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Nick Mamatas is the author of several novels, including the San Francisco zombie story The Last Weekend, the Lovecraftian murder mystery I Am Providence, and the forthcoming Hexen Sabbath. His short fiction has appeared in Asimov's Science Fiction, Tor.com, Nightmare Magazine, and has been reprinted in Best American Mystery Stories and Year's Best Science Fiction & Fantasy. Nick is also an editor and anthologist—his titles include the award-winning Haunted Legends (with Ellen Datlow), The Future is Japanese (with Masumi Washington), and Mixed Up (with Molly Tanzer). His fiction and editorial work has been nominated for the Bram Stoker Award six times, the World Fantasy, Hugo, and Locus Awards twice each, and the Shirley Jackson and International Horror Guild Awards.

The Urban Bizarre edited by Nick Mamatas

The Urban Bizarre brings together tales of the city from the best new science fiction writers, pornographers, and zinesters — stories too weird, too dark, and just plain too bizarre to be published elsewhere. Edited by the Bram Stoker Award-nominated author Nick Mamatas, and featuring stories by Charlie Jane Anders, Tim Pratt, Jeff Somers, and many more, The Urban Bizarre guarantees you'll never look at a cab driver or street corner in quite the same way again.

 

REVIEWS

  • "Mamatas recruited a group of zine and underground writers, and the resulting anthology, if rough around the edges, is one hell of a good read….This anthology is a damned fine kick in the ass, and is a book that people need to pay attention to."

    – Bookslut.com
  • "[Fourteen] all-original stories of the city by new writers on the underground fringe. As Mamatas aptly observes in his introduction, 'The stories here are speculative, dangerous, slippery and sexualized, but they're also painfully, thrillingly authentic.'"

    – Publishers Weekly
 

BOOK PREVIEW

Excerpt

From "Anxiety Branson, Social Security Hustler" by Charlie Jane Anders

I can still remember when I moved to the city and found it a playground of all-night tattoo parlors and streets where sex kittens and cyber-pigeons cruised all-night rave-reveries. Somewhere around the third eviction or the tenth second-hand "you-gonna-finish-that?" meal, the city became a playground more like the ones I'd known in grade school, full of bullies and hazards. And that was before I started harvesting Sock-heads. After a few years of that job, they didn't call me Anxiety for nothing.

Who would come to my funeral, apart from other hustlers? I obsessed over whether dying would hurt, and whether the cops would solve my murder. And how could I die in a way that least inconvenienced taxpayers? I worried a lot about taxpayers, some of whom used to be my friends. If I ever paid taxes, I wouldn't want people like me to waste them.

Every day the city acted more hostile, like when the ATMs started dispensing only thousand dollar bills instead of five hundreds, and what was I supposed to do, empty my account each time I withdrew cash? The one human teller who still worked at my bank always looked nettles at me.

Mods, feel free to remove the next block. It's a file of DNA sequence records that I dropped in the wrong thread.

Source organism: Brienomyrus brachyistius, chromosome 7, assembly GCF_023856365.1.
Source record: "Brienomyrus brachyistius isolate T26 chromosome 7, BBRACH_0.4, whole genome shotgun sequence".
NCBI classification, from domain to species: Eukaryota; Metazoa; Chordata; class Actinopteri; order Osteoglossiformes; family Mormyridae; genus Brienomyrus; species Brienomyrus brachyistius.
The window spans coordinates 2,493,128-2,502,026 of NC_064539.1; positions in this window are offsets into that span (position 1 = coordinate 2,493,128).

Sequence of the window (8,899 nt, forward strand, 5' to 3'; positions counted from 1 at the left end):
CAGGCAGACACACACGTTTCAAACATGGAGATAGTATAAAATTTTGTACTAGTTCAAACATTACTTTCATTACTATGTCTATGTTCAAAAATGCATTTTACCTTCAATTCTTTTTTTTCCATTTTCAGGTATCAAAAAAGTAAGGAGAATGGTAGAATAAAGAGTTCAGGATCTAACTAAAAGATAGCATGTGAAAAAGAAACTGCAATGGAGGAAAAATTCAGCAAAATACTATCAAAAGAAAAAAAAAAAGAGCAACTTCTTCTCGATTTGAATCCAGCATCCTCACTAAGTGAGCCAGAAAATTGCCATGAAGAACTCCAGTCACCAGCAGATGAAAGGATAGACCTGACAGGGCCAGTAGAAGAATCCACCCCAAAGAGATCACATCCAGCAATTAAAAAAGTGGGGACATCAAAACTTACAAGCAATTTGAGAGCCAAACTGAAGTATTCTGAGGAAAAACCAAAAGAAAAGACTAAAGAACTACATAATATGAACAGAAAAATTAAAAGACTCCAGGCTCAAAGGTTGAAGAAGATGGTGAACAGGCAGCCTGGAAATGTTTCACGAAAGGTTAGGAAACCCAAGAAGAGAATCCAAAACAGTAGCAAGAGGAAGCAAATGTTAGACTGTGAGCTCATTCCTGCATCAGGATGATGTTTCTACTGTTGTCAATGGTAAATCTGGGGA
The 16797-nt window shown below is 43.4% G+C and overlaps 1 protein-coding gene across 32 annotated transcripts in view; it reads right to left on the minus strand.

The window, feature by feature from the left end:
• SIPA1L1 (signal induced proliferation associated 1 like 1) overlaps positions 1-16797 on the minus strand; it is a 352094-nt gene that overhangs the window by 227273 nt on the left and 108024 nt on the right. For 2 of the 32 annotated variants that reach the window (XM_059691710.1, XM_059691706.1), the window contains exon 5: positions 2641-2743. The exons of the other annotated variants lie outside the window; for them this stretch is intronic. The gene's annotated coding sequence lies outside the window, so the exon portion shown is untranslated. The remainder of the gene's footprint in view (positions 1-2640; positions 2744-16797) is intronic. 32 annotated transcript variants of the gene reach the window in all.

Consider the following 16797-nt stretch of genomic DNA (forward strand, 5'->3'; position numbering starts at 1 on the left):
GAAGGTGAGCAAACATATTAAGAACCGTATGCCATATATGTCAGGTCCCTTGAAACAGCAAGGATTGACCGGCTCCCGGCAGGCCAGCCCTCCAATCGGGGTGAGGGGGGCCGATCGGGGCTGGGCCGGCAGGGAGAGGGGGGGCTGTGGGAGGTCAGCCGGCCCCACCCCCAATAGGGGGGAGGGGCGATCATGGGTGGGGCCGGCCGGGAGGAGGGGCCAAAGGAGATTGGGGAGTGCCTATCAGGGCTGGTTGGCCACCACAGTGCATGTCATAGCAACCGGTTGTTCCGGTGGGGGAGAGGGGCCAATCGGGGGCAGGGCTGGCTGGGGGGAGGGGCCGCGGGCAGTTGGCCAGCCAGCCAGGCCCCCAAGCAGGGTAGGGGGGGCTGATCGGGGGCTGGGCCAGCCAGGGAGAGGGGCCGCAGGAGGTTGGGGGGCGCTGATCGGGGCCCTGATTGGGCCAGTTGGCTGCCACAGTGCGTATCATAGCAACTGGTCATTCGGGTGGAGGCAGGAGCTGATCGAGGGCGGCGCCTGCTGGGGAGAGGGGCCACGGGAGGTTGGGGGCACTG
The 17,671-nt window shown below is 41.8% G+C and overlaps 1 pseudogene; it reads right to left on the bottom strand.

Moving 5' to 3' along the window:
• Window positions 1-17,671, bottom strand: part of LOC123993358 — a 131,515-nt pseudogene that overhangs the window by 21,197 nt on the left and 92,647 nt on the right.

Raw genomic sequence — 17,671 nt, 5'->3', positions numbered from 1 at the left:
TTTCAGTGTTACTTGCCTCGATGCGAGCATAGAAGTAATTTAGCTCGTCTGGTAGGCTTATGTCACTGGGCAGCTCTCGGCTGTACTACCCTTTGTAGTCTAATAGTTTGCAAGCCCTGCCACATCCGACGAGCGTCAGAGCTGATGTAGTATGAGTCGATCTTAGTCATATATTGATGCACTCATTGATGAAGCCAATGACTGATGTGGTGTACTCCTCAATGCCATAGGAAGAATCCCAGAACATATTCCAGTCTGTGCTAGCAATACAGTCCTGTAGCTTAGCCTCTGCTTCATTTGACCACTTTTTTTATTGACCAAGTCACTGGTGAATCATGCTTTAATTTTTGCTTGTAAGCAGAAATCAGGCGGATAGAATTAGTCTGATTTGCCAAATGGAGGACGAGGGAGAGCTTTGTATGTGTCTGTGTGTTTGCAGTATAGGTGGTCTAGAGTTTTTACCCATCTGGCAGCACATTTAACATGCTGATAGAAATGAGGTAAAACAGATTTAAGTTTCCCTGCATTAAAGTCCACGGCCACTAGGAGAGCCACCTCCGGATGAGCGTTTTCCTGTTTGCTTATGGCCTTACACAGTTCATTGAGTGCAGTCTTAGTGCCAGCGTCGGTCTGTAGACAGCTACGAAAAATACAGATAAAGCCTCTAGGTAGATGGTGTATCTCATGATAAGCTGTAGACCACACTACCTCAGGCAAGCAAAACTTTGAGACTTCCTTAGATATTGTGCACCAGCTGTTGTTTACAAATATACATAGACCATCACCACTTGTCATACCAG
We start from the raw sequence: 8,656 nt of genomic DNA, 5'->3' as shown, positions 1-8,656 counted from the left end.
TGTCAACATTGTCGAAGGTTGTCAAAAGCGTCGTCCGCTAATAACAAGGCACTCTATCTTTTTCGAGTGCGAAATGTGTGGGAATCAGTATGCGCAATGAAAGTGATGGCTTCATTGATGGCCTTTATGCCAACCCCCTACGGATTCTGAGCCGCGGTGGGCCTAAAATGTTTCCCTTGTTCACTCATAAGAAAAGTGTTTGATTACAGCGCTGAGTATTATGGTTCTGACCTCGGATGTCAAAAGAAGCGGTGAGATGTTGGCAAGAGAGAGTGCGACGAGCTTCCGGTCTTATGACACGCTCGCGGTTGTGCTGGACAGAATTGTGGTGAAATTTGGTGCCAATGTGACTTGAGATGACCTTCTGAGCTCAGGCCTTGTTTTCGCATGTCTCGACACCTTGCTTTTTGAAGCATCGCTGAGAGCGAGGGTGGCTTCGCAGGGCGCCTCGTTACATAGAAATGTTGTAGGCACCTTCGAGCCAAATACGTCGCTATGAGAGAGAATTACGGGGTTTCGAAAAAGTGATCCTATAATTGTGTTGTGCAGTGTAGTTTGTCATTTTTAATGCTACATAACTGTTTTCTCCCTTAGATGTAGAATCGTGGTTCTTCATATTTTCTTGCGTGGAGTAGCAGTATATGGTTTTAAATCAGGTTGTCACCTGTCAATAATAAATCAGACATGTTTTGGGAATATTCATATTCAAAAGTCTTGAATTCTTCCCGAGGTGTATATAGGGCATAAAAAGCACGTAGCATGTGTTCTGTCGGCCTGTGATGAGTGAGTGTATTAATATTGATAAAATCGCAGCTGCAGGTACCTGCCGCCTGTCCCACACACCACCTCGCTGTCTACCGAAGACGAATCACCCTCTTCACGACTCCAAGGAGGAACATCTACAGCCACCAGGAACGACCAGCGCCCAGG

When I signed up for this gig, I figured it'd be plush. Just hang around with zonked out old people all day and listen to their hallucinations and slightly more believable reminiscences.

I never pictured myself on my hands and knees in a dingy cube-unit slicing open a fresh corpse's neck with his widow clinging to my back and screaming. I'd heard her screaming that her husband was dead from her window, and raced up there. Now her newly bereaved hands were around my throat.

"Get off my Lester, shit-finger!"

"Lady, it's not like I can hurt him or anything. He's already dead. I'll be gone in a sec. If you'll just—"

She was a wiry bitch, probably sexomatic back in the day. She dug claws into my jugular and squeezed. "Leave him alone—" as if I were the one who was assaulting someone.

I struggled to remember the class Haupter had taught on SS removal in thirty seconds or less. "Just like coring an apple. Plunge the cutter deep and describe an oval. You want to sever all the connections to the medulla in one go." It sounds easy, but try doing it with a crazed widow on your ass.

"Greetings and condolences, Mrs. Gerrold." The two-foot refrigerator at the cube's corner glowed and spewed out frozen air in the shape of a man in a top hat and dinner jacket. He fuzzed where the chill vapor hit air. "I represent the Wilkinson Mortuary Group, which sponsored your refrigerator."

"Help me kill this guy!" Mrs. Gerrold ordered the frozen cloud.

"I'm here to discuss the funeral arrangements. You will of course desire the finest posthumous ornamentation, which can be yours at a generous discount."

I finally had the cutter in all the way. This was a messier job than usual. I had stuff I didn't want to think about all over my hands. I wondered for a second if Mr. Gerrold had really been dead when I started. I mean, the wife would have checked, right? I severed the main input connection, which left just two more to go. The widow Gerrold gripped a bread laser, the kind they give away with toasters.

I snatched away my hand just as Mrs. Gerrold stabbed. Her laser went right into the base of her husband's skull. Brains splattered her knee and my hand. I begged forgiveness until I heard sirens. The refrigerator vapor-holo was explaining that all of the damage Mrs. Gerrold was causing with her laser could be beautified for just a few thousand extra. I ran out on the street, the SS implant in my left fist, and kept running for half an hour.